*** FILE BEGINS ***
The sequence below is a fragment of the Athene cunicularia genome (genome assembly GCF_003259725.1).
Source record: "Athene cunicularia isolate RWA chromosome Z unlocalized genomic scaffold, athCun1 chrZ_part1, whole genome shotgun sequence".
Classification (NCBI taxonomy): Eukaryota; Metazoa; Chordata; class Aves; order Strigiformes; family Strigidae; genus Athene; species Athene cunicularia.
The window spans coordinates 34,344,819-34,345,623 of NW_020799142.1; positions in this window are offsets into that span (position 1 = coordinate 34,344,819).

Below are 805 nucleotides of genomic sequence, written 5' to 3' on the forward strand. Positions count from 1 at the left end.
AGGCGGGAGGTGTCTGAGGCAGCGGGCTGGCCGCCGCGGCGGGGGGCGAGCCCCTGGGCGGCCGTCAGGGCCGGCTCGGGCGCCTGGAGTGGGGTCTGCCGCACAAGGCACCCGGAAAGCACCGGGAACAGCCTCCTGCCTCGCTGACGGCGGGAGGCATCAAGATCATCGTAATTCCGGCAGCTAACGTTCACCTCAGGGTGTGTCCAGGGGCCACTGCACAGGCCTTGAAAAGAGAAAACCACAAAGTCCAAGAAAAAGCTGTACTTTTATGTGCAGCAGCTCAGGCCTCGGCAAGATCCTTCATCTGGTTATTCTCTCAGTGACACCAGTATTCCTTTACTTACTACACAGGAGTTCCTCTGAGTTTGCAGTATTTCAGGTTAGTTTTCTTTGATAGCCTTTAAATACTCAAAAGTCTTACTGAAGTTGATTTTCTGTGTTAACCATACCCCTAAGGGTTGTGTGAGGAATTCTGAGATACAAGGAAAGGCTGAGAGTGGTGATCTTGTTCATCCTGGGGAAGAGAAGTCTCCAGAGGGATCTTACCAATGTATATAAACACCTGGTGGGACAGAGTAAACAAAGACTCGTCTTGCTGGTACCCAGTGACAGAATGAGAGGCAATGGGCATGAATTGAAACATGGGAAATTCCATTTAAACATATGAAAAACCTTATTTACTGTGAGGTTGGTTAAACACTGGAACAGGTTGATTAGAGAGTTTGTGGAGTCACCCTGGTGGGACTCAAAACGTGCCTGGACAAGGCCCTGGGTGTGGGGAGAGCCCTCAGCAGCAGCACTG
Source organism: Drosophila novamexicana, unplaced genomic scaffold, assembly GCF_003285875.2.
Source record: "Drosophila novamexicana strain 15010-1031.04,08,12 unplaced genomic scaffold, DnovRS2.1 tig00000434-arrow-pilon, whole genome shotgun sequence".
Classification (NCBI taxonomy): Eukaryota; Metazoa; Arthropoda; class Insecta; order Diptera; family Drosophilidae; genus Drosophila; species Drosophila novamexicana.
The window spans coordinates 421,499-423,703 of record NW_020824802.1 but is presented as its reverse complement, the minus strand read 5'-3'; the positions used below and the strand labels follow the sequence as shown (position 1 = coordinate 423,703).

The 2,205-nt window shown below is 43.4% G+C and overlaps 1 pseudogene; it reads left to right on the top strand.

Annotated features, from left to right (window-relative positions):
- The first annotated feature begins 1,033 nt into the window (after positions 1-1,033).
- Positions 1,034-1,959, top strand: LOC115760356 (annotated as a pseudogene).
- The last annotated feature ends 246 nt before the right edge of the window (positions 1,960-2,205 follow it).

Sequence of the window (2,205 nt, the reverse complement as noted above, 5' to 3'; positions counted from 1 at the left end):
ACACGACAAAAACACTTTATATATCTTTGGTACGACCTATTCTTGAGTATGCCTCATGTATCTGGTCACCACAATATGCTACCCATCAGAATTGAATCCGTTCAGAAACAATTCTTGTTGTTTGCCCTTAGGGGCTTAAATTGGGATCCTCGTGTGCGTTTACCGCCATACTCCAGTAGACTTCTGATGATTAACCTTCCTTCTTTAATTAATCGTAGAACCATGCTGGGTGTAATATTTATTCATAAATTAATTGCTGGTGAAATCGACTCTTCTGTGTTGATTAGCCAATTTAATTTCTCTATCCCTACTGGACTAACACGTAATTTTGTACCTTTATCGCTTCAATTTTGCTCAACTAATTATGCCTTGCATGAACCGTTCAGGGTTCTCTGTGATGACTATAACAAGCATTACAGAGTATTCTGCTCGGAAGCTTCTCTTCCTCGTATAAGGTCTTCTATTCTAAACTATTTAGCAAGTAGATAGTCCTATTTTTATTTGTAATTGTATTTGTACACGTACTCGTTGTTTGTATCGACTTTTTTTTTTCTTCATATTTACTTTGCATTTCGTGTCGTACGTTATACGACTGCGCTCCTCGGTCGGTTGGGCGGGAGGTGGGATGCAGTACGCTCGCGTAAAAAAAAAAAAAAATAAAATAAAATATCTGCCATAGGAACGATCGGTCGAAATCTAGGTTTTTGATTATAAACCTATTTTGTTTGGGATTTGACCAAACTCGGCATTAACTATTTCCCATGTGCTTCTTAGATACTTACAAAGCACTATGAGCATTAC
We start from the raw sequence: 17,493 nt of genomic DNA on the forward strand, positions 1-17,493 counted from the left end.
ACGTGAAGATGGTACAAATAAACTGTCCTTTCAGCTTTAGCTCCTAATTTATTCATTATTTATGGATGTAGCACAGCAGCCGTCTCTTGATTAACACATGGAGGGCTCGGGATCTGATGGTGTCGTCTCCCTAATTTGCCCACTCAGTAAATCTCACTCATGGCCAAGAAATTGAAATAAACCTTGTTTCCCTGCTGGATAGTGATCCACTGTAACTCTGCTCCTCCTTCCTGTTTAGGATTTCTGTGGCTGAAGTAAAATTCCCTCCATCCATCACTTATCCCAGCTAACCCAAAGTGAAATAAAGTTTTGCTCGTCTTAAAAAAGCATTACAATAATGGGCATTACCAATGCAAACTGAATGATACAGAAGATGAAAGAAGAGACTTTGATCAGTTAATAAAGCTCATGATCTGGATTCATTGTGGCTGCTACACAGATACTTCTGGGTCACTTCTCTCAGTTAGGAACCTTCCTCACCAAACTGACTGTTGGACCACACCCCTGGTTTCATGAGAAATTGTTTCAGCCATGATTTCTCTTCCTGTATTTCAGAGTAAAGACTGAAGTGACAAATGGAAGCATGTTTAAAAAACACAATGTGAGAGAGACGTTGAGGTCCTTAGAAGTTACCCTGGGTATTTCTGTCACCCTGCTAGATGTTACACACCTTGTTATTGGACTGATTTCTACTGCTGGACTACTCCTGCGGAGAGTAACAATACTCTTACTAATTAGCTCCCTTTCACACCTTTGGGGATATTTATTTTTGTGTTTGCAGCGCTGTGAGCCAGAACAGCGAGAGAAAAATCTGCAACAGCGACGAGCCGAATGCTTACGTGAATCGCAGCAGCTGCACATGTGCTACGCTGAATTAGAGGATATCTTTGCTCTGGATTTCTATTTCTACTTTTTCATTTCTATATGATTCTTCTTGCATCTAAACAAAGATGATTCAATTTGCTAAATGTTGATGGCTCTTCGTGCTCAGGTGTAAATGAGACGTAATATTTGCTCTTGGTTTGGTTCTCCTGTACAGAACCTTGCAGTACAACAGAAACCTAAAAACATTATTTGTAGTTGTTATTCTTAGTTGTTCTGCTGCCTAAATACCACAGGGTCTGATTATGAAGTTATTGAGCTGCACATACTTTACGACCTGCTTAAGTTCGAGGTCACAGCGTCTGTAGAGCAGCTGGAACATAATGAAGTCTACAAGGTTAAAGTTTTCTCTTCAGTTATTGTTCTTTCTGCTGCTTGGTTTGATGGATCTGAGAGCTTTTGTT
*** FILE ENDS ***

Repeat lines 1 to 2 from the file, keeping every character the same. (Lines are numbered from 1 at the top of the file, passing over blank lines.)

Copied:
The sequence below is a fragment of the Athene cunicularia genome (genome assembly GCF_003259725.1).
Source record: "Athene cunicularia isolate RWA chromosome Z unlocalized genomic scaffold, athCun1 chrZ_part1, whole genome shotgun sequence".